12.73Despite our view that establishing new cemeteries should be open to more than just local authorities and denominational groups (we discuss this below in Chapter 13), local authorities will always be key providers of cemeteries because of the considerable impediments to establishing cemeteries, particularly the need for significant capital in land that will be tied up as burial land in perpetuity. While local authority-managed cemeteries should be subject to the general cemetery obligations described above—restrictions on the use of the land, record keeping and maintenance—we consider that their public nature means that there should be three additional obligations on them.
12.75However, this obligation should not extend to cemeteries where the local authority has taken over the management from another entity (unless that entity was also covered by this obligation). If the cemetery taken over had been established for the burial of a particular group of people, that should be able to continue under local authority management if that is considered appropriate by the local authority.
R45All cemeteries that were required before the commencement of the new statute to be open for the burial of all deceased persons should continue to be subject to that requirement, except when the cemetery management has determined that the cemetery has reached full capacity.
12.76In Chapter 11 we described that there is currently limited legislative recognition of the diversity of cultural, ethnic and religious needs in relation to burial. Although the Act enables local authorities to set aside separate areas for different religious denominational groups, it is not required to do so, nor is it required to consider applications from other groups.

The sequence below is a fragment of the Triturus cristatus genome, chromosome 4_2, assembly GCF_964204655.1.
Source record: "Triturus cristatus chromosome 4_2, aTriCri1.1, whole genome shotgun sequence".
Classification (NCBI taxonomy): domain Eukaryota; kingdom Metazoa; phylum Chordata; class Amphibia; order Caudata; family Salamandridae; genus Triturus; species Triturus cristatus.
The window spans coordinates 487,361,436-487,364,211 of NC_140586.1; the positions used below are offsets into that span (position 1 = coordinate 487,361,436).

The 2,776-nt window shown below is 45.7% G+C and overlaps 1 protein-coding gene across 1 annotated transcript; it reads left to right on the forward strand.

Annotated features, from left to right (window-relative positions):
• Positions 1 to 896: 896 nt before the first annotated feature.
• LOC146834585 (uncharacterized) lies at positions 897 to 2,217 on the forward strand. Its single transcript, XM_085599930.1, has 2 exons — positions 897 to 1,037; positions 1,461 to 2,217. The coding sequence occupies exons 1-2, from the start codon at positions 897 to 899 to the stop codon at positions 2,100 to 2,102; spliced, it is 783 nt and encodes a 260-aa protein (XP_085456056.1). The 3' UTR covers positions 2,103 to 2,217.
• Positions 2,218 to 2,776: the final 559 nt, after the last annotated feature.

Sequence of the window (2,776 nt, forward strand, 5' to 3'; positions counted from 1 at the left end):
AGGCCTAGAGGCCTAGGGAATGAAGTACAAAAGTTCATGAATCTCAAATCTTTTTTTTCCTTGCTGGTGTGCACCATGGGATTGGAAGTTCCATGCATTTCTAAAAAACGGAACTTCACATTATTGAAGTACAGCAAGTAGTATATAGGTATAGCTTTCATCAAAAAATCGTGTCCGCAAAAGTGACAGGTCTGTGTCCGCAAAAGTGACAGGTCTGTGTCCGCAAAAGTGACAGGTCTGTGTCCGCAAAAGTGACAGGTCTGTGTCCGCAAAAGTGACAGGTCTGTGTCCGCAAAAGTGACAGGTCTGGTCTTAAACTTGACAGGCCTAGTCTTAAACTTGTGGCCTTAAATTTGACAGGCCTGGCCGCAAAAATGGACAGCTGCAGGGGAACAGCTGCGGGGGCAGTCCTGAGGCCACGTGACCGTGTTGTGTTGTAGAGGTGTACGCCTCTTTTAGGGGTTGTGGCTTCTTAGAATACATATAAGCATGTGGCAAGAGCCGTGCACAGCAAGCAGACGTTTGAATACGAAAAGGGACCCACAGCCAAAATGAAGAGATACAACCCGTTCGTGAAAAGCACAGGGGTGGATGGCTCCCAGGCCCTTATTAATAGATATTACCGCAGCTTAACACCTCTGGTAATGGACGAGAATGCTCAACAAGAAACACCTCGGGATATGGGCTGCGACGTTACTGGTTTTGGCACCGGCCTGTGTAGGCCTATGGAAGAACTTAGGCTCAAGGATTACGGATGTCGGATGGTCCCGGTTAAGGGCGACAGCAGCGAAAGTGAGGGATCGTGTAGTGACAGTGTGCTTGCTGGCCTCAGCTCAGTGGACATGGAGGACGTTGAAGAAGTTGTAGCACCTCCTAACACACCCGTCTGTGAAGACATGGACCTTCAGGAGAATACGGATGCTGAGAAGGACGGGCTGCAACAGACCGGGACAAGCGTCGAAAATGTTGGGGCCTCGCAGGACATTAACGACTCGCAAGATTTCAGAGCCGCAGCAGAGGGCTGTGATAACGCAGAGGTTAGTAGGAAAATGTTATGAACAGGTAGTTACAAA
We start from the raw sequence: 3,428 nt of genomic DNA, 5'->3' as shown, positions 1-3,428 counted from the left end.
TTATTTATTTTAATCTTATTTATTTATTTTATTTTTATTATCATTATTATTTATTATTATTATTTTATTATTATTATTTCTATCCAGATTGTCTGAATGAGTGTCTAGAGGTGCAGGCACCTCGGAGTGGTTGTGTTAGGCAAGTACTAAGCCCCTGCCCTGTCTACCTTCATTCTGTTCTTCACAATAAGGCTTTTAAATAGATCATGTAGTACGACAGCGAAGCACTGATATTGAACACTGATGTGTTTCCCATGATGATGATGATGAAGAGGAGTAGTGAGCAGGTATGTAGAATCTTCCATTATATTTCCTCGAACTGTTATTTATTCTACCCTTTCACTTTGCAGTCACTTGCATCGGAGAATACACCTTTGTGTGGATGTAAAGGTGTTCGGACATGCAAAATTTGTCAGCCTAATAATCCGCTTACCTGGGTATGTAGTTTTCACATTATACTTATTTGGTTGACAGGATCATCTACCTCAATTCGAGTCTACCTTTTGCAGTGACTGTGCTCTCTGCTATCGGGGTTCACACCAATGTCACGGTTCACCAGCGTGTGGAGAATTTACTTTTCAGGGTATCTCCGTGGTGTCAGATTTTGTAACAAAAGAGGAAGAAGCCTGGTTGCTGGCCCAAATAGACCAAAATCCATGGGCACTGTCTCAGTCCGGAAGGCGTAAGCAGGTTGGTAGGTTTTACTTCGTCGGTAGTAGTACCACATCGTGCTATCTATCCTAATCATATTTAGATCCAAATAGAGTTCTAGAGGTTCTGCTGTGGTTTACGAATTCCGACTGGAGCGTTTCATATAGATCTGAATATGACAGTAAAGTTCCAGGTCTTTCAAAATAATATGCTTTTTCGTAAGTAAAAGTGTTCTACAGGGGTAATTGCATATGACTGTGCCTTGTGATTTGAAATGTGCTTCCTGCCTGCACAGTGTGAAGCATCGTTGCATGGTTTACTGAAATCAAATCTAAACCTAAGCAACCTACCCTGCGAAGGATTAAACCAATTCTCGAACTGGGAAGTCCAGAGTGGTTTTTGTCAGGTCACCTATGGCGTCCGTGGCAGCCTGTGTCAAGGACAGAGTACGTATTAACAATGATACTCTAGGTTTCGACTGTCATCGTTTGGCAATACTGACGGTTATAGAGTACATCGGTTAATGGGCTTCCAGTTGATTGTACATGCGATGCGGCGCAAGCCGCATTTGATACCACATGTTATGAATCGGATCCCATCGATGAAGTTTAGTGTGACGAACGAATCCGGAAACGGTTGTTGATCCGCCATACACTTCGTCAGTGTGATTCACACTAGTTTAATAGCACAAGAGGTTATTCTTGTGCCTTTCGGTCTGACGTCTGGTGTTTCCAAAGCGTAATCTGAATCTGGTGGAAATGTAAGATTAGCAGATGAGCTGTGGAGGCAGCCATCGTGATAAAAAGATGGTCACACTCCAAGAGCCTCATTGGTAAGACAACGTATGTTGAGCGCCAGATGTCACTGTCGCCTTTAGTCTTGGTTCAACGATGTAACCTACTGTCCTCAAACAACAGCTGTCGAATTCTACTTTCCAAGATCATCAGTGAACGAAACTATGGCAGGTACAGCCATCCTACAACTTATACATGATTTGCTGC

12.77Despite the requirement on local authority cemeteries to be open to all people, we consider local authorities should be required to consider applications for separate areas within public cemeteries from any group of people with common burial requirements. While we recognise that local authorities will often have good reasons for declining such applications, they should be required to consider them in light of a number of statutory considerations.
12.78It is a key plank of our recommendations that decisions about important aspects of the management of local authority cemeteries should be decided in consultation with the community it serves. This fits with the principles of consultation underlying the reforms in the Local Government Act 2002. Two particular decisions requiring public consultation are maintenance standards and the provision of special areas as we have discussed above. Decisions about these and other significant aspects of the management of local authority cemeteries should be transparent and made after public consultation.
12.79We consider that it is a logical extension that those decisions should be available to the public via a policy statement. In this document, the public should be able to read the current policies and the relative priorities given to the different needs of the community. Besides policies on maintenance and separate areas, this document should contain other information that impacts on users of the cemetery, such as:
12.80Currently, some cemeteries already have comprehensive policies on these matters, one example being the Wellington City Council “Cemeteries management plan” for Makara and Karori Cemeteries. However, many cemeteries have no clear policies or these are incomplete.